Author Lee Murray gives us a snapshot of her thought trains on writing horror-striking, dark themes, and facing the demons – literally!
Lately, I’ve been finding my writing horrifying. Not in a literal sense, but in a literary one: turning up to work to suffocate a woman, murder a man, board up a teenager inside a wall, or wrap a character in spider’s silk. And I’m loving it, which is weird, as I’m quite the fraidy-cat. No, it’s true. I don’t like cramped spaces, perilous ledges, slippery slimy beasties, and the only horror movie I ever saw—aged thirteen—was the last one I ever saw, after my dad complained that my nightmares were keeping him awake. Venetian masks give me the shivers, and let’s not even mention snorkelling, and yet lately I find myself drawn to darker and darker themes. Why the sudden fascination? Is this descent into the underbelly of horror a normal writerly progression, or an inadvertent stumble from the right and proper trail?
Perhaps it is to do with plot, because, of course, there is no story without plot, and no plot without conflict. Something has to go wrong. Even in the light-hearted genre of chick-lit, where I started my fiction career, the essential character development comes from hurtling your heroine through an escalating series of blunders, misunderstandings, and meddling interference by the well-meaning best friend. Horror upon horror, at least as far as she’s concerned, in a test of her mettle. Typically, the stakes aren’t particularly high—it’s more likely to be a case of our heroine not making it to the celebrity gala than a question of life and death—the readers’ entertainment derived firstly from an element of Schadenfreude, and ultimately, from seeing the plucky gal achieve her dreams and land the handsome billionaire. Stakes could be the key here, because investigating a character’s deeper responses—to betrayal, jealously, loss, or guilt, for example—requires a more significant plot device than a missed bus or a pair of laddered pantyhose. To test those values means turning the celebrity gala into a brutal hostage stand-off, and the best friend into a zombie. So, perhaps darker plots are inevitable to examine a character’s deeper resolve?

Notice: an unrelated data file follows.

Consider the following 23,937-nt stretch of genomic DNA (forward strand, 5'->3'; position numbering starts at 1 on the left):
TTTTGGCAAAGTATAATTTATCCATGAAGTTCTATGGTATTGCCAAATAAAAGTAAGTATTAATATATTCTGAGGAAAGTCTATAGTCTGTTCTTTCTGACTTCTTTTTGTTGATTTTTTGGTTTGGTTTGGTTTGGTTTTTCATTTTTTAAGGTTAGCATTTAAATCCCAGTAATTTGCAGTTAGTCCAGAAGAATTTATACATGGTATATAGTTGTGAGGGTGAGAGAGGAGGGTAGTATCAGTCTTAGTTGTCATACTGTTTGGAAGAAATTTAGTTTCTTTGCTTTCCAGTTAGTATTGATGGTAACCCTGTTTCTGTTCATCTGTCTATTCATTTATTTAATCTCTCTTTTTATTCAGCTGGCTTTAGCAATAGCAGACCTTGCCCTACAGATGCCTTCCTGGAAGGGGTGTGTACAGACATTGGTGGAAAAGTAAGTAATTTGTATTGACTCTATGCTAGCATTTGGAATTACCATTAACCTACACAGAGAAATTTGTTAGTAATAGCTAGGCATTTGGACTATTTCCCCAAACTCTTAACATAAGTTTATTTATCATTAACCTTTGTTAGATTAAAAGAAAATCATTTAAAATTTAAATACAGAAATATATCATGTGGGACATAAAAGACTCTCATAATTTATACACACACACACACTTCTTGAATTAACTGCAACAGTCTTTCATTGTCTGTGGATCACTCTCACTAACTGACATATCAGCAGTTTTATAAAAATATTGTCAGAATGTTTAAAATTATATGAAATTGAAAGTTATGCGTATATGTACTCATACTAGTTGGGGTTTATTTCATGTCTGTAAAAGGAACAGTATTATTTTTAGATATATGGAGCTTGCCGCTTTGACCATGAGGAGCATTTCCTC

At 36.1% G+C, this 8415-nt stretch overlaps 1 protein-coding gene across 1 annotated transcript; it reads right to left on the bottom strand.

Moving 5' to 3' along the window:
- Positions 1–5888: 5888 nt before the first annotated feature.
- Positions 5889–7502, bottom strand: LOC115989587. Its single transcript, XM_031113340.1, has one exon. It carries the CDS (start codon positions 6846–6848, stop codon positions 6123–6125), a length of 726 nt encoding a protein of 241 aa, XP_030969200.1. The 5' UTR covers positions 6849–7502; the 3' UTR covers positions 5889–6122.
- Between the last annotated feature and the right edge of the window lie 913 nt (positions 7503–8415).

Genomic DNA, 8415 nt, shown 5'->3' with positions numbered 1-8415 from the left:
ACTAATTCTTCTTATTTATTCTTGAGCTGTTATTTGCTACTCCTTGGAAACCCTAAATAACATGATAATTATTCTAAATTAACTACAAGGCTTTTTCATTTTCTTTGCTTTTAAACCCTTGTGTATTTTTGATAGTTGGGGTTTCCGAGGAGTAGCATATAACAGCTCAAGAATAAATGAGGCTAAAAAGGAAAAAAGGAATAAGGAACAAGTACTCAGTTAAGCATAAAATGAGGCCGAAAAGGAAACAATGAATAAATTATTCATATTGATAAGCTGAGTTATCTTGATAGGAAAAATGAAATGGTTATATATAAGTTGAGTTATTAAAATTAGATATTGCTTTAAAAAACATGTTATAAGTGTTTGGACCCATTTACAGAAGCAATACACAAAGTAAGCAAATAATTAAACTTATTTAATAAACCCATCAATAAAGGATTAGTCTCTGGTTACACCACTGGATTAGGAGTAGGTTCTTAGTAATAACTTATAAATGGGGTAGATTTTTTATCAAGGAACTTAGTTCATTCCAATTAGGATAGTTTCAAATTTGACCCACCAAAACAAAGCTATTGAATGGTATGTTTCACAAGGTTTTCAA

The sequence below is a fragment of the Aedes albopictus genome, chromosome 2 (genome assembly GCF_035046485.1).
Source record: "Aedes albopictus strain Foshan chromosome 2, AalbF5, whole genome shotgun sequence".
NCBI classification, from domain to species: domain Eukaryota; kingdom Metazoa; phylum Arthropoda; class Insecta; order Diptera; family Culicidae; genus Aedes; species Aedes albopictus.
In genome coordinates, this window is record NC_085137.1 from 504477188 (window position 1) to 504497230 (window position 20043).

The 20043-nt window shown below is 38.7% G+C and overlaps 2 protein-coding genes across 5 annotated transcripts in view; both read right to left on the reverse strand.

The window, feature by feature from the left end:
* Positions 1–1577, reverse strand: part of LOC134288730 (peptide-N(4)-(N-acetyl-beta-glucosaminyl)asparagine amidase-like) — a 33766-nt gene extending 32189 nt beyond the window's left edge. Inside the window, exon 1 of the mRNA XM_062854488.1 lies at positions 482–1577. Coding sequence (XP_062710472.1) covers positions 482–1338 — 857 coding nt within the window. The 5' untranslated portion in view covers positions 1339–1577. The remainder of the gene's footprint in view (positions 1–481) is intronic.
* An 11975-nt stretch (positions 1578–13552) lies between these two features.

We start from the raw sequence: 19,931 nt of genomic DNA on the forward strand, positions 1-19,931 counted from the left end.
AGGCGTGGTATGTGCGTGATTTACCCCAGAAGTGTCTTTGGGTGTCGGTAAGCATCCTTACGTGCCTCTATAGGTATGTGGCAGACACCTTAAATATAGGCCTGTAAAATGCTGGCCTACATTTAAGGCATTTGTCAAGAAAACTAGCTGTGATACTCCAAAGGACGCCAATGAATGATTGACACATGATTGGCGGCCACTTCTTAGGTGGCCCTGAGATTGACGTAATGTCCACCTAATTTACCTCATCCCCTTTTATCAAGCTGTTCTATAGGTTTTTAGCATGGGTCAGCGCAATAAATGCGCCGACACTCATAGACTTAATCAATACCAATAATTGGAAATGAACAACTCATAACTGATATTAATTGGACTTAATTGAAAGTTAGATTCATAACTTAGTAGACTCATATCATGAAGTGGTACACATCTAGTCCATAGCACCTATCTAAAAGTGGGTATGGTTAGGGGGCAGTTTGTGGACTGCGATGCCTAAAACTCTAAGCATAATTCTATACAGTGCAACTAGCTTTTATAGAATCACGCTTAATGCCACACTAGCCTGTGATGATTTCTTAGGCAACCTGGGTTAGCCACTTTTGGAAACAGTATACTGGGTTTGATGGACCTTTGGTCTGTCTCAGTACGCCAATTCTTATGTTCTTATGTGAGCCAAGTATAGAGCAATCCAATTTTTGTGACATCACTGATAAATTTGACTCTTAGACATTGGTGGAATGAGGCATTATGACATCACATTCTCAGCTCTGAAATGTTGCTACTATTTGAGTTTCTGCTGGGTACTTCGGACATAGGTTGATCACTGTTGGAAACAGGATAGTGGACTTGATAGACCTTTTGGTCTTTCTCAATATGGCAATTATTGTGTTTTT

Or it could have something to do with the nature of character itself, and how fun it is to write a truly nasty personality, one crippled by a delectable flaw. Let’s face it, we all love a good bad guy: Lector and Loki have twice the following. I can’t think of any good guys off the top of my head.
I suspect horror, or at least elements of horror, are an inevitable diversion in any writer’s career, if they wish to progress their craft. It’s like the couple who has never had an argument: how can they know if their relationship is resilient? Horror has a way of challenging a writer, both professionally and personally. Just how far outside our comfort zone are we prepared to go when writing our stories, how near to the bone of our own fears and fallibilities? Horror makes us face those demons. Not just spectres and spiders, but the things we fear the most.
Maybe it has nothing to do with any of those things, but is more about the reception my colleague Dan Rabarts and I have received from the horror community—both professional and fandom—in the wake of Baby Teeth: Bite-Sized Tales of Terror, and its multiple awards. Accolades and pats on the back are highly motivating for a writer. And the networking has been a fearsome thing.
My current novel is a horror-thriller set in New Zealand’s mist covered Te Urewera mountain ranges. So, although I’m new to horror, I plan to linger a while, see where the trail leads.